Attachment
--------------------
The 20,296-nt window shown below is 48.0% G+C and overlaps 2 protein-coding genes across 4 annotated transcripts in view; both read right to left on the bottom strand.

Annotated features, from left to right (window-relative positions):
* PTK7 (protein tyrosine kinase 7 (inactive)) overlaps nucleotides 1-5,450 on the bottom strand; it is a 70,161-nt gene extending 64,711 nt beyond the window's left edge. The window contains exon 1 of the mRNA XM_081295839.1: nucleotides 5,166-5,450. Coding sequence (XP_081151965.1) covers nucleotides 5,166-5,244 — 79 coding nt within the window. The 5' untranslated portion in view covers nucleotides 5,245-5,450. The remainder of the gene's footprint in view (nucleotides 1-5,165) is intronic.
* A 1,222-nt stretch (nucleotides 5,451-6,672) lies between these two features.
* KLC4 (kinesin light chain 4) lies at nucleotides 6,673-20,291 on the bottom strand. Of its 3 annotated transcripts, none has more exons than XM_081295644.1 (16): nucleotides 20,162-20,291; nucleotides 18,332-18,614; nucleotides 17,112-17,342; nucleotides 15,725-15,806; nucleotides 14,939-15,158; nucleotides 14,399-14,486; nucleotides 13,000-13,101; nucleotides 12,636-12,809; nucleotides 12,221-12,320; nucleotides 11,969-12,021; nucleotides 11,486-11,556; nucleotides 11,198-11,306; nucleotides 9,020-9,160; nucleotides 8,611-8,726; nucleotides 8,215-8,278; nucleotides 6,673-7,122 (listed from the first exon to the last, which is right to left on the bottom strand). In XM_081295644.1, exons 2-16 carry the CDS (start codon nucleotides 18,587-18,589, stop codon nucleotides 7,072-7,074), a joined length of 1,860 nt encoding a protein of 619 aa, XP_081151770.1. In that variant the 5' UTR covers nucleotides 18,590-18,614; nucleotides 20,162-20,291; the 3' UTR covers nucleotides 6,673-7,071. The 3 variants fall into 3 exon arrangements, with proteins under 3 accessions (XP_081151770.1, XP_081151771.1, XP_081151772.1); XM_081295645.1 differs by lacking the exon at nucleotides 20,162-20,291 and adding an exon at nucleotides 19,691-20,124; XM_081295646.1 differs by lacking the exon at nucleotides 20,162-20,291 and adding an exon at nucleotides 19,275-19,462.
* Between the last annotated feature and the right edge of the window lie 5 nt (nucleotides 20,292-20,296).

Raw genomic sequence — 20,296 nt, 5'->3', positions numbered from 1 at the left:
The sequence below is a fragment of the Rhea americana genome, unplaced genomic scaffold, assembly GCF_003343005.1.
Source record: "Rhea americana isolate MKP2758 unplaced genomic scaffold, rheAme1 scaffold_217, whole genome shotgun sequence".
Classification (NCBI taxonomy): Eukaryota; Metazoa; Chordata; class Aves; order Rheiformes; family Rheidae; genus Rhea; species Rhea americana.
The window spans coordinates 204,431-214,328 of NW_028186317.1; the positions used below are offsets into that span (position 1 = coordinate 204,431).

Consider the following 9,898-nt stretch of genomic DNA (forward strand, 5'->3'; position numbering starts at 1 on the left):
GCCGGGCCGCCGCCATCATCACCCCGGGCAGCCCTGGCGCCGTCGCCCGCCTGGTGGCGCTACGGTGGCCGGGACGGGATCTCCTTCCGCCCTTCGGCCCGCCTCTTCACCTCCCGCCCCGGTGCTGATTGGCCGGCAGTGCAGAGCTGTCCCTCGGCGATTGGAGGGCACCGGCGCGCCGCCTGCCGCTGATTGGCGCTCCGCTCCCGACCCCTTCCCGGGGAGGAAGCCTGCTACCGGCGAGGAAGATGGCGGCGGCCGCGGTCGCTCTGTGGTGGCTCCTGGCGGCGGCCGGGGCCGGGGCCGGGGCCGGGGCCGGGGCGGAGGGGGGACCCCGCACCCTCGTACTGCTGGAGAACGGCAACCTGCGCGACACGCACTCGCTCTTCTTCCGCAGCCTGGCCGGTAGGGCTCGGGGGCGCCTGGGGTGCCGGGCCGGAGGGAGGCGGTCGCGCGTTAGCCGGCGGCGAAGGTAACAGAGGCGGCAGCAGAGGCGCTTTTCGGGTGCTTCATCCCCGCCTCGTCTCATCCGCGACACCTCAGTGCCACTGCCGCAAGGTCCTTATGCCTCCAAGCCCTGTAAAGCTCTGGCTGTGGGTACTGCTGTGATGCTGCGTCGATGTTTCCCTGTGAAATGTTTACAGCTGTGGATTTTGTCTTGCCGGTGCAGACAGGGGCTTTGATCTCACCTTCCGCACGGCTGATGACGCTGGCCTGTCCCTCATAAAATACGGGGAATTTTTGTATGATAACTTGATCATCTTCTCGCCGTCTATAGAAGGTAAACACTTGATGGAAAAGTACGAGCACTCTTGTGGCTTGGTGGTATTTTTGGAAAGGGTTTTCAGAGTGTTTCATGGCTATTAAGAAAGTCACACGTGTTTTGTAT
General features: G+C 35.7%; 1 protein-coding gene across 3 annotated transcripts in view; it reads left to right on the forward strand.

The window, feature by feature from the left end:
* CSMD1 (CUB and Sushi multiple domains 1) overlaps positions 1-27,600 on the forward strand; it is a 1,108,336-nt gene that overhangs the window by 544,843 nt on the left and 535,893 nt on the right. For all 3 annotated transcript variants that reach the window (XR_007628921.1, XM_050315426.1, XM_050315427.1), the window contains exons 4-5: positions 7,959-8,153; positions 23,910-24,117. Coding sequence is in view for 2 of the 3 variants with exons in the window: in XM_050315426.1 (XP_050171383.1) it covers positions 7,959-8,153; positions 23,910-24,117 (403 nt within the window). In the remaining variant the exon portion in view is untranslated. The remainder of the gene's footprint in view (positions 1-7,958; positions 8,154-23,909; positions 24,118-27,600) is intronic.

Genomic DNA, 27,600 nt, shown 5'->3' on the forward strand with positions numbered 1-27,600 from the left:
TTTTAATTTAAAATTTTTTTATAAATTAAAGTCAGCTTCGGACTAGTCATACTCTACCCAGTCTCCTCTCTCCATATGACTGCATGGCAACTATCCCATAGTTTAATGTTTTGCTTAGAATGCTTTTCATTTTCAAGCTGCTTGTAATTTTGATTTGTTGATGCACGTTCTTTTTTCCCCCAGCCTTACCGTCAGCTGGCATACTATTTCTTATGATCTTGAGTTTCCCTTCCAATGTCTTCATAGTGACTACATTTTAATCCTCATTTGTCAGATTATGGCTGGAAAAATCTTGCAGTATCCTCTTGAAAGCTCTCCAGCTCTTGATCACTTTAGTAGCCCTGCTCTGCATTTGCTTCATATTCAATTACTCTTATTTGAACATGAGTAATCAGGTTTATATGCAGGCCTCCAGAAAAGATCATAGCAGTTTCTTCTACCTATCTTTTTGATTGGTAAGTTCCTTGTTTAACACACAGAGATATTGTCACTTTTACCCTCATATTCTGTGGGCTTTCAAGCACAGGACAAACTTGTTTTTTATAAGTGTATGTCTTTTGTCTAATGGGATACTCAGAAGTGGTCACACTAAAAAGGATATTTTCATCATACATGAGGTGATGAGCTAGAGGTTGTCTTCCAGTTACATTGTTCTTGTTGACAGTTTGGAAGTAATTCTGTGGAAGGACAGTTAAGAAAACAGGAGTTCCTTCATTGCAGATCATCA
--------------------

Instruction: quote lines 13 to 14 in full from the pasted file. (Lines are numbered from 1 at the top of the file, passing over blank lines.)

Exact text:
GCCGGGCCGCCGCCATCATCACCCCGGGCAGCCCTGGCGCCGTCGCCCGCCTGGTGGCGCTACGGTGGCCGGGACGGGATCTCCTTCCGCCCTTCGGCCCGCCTCTTCACCTCCCGCCCCGGTGCTGATTGGCCGGCAGTGCAGAGCTGTCCCTCGGCGATTGGAGGGCACCGGCGCGCCGCCTGCCGCTGATTGGCGCTCCGCTCCCGACCCCTTCCCGGGGAGGAAGCCTGCTACCGGCGAGGAAGATGGCGGCGGCCGCGGTCGCTCTGTGGTGGCTCCTGGCGGCGGCCGGGGCCGGGGCCGGGGCCGGGGCCGGGGCGGAGGGGGGACCCCGCACCCTCGTACTGCTGGAGAACGGCAACCTGCGCGACACGCACTCGCTCTTCTTCCGCAGCCTGGCCGGTAGGGCTCGGGGGCGCCTGGGGTGCCGGGCCGGAGGGAGGCGGTCGCGCGTTAGCCGGCGGCGAAGGTAACAGAGGCGGCAGCAGAGGCGCTTTTCGGGTGCTTCATCCCCGCCTCGTCTCATCCGCGACACCTCAGTGCCACTGCCGCAAGGTCCTTATGCCTCCAAGCCCTGTAAAGCTCTGGCTGTGGGTACTGCTGTGATGCTGCGTCGATGTTTCCCTGTGAAATGTTTACAGCTGTGGATTTTGTCTTGCCGGTGCAGACAGGGGCTTTGATCTCACCTTCCGCACGGCTGATGACGCTGGCCTGTCCCTCATAAAATACGGGGAATTTTTGTATGATAACTTGATCATCTTCTCGCCGTCTATAGAAGGTAAACACTTGATGGAAAAGTACGAGCACTCTTGTGGCTTGGTGGTATTTTTGGAAAGGGTTTTCAGAGTGTTTCATGGCTATTAAGAAAGTCACACGTGTTTTGTAT
General features: G+C 35.7%; 1 protein-coding gene across 3 annotated transcripts in view; it reads left to right on the forward strand.